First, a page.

29% of SME owners within the UK are currently dealing with depression, anxiety, high stress levels and further mental health issues – all caused by the worry of late payments.
Research commissioned by The Prompt Payment Directory (PPD) – a payment review site for businesses which draws down from Labour’s plans to concentrate on late payments following the new ‘Duty to Report’ scheme which was introduced during April 2017 by the UK government.
In fact, on top of the 29% who are currently suffering with mental health related issues, 21% cannot afford their mortgage or rent and 36% have given up their own salary just so their business can continue trading. 34% are frequently losing hours of sleep because of issues relating to cash flow, due to delayed payments from customers – 7% have revealed that they have lost hair because of the anxiety caused by the constant worrying.
The survey conducted was sent out to 1,000 SME decision makers who are all suffering from a restricted cash flow or dealing with late payments express the impact late payments have to a business.
According to research carried out by the Federation of Small Businesses, within the UK the ‘poor payment culture’ charges the UK economy £2.5 billion each year and, to add it has cost 50,000 businesses to close their doors. Because of the 30% of late payments effecting SMEs, 36% are using their own salary according to PPD’s research.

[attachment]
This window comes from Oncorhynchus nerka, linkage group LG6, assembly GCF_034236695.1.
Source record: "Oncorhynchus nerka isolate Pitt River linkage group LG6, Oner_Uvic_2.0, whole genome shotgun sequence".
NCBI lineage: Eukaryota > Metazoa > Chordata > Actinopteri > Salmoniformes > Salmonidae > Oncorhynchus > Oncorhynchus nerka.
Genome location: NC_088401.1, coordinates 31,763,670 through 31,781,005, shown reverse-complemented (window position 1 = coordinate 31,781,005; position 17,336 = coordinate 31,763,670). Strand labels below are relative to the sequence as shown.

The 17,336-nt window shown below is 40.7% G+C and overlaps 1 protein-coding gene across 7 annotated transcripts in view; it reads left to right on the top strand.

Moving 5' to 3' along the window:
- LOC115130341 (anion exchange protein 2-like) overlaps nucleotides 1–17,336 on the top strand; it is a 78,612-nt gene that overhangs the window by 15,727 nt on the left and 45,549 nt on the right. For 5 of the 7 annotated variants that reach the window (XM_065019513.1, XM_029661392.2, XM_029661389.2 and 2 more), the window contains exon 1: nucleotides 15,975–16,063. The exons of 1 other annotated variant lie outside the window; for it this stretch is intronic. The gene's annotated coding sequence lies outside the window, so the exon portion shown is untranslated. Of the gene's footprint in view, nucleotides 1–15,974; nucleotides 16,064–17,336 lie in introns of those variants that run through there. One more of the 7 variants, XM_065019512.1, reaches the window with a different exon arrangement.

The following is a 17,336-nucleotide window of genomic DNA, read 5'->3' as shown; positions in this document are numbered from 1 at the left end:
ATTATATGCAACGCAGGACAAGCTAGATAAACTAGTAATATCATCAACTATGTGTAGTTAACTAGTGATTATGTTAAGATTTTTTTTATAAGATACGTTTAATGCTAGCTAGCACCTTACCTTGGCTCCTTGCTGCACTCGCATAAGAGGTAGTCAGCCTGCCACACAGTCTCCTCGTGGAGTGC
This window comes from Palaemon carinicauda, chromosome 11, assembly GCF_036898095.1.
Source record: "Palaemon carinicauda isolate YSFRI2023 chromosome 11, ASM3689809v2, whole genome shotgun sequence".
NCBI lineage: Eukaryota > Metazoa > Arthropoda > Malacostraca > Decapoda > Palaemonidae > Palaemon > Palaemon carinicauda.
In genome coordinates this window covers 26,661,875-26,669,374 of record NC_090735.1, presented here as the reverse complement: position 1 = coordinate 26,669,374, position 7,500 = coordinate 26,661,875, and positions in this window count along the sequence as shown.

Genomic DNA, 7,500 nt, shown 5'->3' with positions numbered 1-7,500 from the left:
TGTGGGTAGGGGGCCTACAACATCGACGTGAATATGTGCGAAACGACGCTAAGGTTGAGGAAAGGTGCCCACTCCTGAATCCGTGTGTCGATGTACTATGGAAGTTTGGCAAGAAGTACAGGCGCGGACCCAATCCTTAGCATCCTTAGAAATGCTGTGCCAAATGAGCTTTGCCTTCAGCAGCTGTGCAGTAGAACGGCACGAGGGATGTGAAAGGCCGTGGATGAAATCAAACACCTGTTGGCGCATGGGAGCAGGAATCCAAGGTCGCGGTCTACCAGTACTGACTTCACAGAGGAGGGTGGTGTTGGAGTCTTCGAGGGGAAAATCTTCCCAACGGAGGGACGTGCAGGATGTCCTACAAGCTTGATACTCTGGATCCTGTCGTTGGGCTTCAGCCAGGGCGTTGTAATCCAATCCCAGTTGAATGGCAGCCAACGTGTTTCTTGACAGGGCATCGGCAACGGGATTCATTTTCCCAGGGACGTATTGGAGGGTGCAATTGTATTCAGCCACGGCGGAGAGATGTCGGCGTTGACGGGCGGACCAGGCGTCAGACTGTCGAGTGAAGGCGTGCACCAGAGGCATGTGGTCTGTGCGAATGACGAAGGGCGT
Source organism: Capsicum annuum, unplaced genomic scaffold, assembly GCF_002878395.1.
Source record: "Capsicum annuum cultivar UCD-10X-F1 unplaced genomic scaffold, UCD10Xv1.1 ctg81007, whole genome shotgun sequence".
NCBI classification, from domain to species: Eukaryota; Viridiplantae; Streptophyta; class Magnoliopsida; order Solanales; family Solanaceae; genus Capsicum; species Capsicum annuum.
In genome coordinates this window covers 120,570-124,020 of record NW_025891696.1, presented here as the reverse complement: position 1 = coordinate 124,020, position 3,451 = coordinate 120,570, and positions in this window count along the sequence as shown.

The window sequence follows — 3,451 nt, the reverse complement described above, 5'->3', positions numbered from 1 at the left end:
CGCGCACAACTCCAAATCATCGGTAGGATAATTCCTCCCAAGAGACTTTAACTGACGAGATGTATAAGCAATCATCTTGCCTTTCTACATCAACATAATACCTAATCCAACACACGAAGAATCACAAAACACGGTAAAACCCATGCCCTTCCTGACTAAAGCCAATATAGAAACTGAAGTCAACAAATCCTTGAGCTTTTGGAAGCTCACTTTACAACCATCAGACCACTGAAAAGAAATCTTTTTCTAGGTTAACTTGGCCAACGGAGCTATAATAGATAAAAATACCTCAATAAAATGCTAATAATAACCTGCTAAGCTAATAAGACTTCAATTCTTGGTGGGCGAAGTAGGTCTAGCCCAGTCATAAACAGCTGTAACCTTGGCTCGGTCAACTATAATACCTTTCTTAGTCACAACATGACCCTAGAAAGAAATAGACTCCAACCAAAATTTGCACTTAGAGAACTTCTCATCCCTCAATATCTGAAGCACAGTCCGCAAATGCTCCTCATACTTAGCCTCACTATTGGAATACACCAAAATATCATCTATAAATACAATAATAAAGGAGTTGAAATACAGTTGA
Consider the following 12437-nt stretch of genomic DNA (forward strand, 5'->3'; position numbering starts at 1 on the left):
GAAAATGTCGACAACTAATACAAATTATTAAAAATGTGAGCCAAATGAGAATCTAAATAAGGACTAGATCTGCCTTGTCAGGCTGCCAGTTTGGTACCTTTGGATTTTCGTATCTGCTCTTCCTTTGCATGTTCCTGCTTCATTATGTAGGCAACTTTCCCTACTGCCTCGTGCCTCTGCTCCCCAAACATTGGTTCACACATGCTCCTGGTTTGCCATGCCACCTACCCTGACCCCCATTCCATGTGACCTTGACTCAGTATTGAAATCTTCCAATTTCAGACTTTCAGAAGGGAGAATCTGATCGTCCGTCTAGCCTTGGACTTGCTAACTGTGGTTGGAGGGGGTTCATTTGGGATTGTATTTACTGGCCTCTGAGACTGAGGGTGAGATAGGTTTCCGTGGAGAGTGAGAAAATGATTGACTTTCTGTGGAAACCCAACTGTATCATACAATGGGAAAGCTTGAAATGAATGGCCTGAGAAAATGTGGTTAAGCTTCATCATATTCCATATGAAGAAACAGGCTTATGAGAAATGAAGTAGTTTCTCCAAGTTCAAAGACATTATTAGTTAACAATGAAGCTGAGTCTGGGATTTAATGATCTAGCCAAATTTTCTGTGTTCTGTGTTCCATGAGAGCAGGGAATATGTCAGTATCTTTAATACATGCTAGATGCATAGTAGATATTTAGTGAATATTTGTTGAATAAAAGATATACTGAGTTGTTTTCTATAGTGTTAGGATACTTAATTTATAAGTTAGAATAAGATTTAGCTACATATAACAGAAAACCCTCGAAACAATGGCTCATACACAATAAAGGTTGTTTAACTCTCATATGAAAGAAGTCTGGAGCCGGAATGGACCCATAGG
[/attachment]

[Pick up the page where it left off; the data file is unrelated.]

Late payments have also caused SMEs to sacrifice their employee’s benefits, in fact of those who took part in the survey, 10% have cut luxuries such as company phones, company cars, axing social gatherings like their Christmas party and even healthcare. 29% also believe that the morale between employees is down and their recruitment and retention has been disturbed.
And regardless of the many forfeits SME owners are making, 18% are still on the verge of becoming bankrupt or going into liquidation, forcing 42% to take out some form of business loan.
To reduce further late payments, 22% of SME decision makers have blocked their customers who take too long to pay. To add, 39% have added a late penalty fee, 24% have taken a CCJ while 35% have taken action via a debt collection agency or law firm.
Managing Director of The Prompt Payment Directory, Hugh Gage comments;
“The financial implications of late payments have been well reported over they years but our research delves deeper into the repercussions of poor cash flow to reveal how it affects and even destroys people’s health and lives.
“The government’s Duty to Report is a welcome step in tackling late payments but it has its limitations.
“Only large companies are required to report and only twice a year, but late payment isn’t simply an issue between small suppliers and large customers. According to recent Labour party figures, a hundred and sixty thousand small firms were forced to pay their own suppliers late because of delayed payments.
“Our research echoes these findings, with 26% of SME owners claiming that ate payments are either made by smaller suppliers or a mix of large and smaller organisations.
“Also, the Duty to Report requires debtors to report on their own payment practices which is counter intuitive, plus an absence of context behind the reasons for the late payment makes it harder for small businesses to reach decisions before entering contractual relationships.
“To end the UK’s poor payment culture, we need greater transparency throughout the entire supply chain and to encourage best practise which is why we’ve set up The Prompt Payment Directory, so all companies can be rates on their payment behaviour whether good or bad, and by those that are affected – their suppliers.”
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